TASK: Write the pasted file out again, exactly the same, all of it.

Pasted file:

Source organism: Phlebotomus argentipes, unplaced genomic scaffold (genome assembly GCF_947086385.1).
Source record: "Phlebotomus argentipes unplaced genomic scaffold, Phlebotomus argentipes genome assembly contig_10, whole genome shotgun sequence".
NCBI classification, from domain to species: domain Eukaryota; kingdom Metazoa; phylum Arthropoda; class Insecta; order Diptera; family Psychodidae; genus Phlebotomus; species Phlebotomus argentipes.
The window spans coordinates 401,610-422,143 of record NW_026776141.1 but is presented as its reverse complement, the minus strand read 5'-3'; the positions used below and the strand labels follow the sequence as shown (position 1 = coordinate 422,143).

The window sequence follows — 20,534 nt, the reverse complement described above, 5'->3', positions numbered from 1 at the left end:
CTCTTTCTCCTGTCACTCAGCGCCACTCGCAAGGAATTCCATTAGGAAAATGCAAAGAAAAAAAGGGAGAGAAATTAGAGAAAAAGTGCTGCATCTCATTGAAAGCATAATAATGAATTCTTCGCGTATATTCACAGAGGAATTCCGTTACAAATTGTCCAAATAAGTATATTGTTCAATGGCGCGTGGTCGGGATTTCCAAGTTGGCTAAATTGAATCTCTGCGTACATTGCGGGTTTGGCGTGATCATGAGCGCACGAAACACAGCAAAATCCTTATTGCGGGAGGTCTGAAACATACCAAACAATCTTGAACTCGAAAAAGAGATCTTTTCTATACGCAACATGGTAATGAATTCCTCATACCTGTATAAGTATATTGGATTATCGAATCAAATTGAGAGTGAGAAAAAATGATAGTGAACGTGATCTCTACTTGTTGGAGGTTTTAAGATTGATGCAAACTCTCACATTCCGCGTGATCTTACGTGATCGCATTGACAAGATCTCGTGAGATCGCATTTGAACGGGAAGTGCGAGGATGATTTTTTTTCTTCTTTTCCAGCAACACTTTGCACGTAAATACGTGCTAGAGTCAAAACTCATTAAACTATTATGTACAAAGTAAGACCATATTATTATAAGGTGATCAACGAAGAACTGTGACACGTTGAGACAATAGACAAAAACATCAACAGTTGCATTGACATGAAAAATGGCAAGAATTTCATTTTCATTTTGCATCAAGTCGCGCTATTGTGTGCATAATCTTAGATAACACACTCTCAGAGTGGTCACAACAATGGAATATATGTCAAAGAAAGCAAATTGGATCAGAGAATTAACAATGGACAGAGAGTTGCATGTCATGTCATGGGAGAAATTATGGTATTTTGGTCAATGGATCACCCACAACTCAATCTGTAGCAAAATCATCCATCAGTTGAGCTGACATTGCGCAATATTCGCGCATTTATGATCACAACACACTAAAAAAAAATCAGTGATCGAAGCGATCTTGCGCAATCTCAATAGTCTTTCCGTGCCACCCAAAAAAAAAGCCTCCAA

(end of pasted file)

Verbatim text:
Source organism: Phlebotomus argentipes, unplaced genomic scaffold (genome assembly GCF_947086385.1).
Source record: "Phlebotomus argentipes unplaced genomic scaffold, Phlebotomus argentipes genome assembly contig_10, whole genome shotgun sequence".
NCBI classification, from domain to species: domain Eukaryota; kingdom Metazoa; phylum Arthropoda; class Insecta; order Diptera; family Psychodidae; genus Phlebotomus; species Phlebotomus argentipes.
The window spans coordinates 401,610-422,143 of record NW_026776141.1 but is presented as its reverse complement, the minus strand read 5'-3'; the positions used below and the strand labels follow the sequence as shown (position 1 = coordinate 422,143).

The window sequence follows — 20,534 nt, the reverse complement described above, 5'->3', positions numbered from 1 at the left end:
CTCTTTCTCCTGTCACTCAGCGCCACTCGCAAGGAATTCCATTAGGAAAATGCAAAGAAAAAAAGGGAGAGAAATTAGAGAAAAAGTGCTGCATCTCATTGAAAGCATAATAATGAATTCTTCGCGTATATTCACAGAGGAATTCCGTTACAAATTGTCCAAATAAGTATATTGTTCAATGGCGCGTGGTCGGGATTTCCAAGTTGGCTAAATTGAATCTCTGCGTACATTGCGGGTTTGGCGTGATCATGAGCGCACGAAACACAGCAAAATCCTTATTGCGGGAGGTCTGAAACATACCAAACAATCTTGAACTCGAAAAAGAGATCTTTTCTATACGCAACATGGTAATGAATTCCTCATACCTGTATAAGTATATTGGATTATCGAATCAAATTGAGAGTGAGAAAAAATGATAGTGAACGTGATCTCTACTTGTTGGAGGTTTTAAGATTGATGCAAACTCTCACATTCCGCGTGATCTTACGTGATCGCATTGACAAGATCTCGTGAGATCGCATTTGAACGGGAAGTGCGAGGATGATTTTTTTTCTTCTTTTCCAGCAACACTTTGCACGTAAATACGTGCTAGAGTCAAAACTCATTAAACTATTATGTACAAAGTAAGACCATATTATTATAAGGTGATCAACGAAGAACTGTGACACGTTGAGACAATAGACAAAAACATCAACAGTTGCATTGACATGAAAAATGGCAAGAATTTCATTTTCATTTTGCATCAAGTCGCGCTATTGTGTGCATAATCTTAGATAACACACTCTCAGAGTGGTCACAACAATGGAATATATGTCAAAGAAAGCAAATTGGATCAGAGAATTAACAATGGACAGAGAGTTGCATGTCATGTCATGGGAGAAATTATGGTATTTTGGTCAATGGATCACCCACAACTCAATCTGTAGCAAAATCATCCATCAGTTGAGCTGACATTGCGCAATATTCGCGCATTTATGATCACAACACACTAAAAAAAAATCAGTGATCGAAGCGATCTTGCGCAATCTCAATAGTCTTTCCGTGCCACCCAAAAAAAAAGCCTCCAA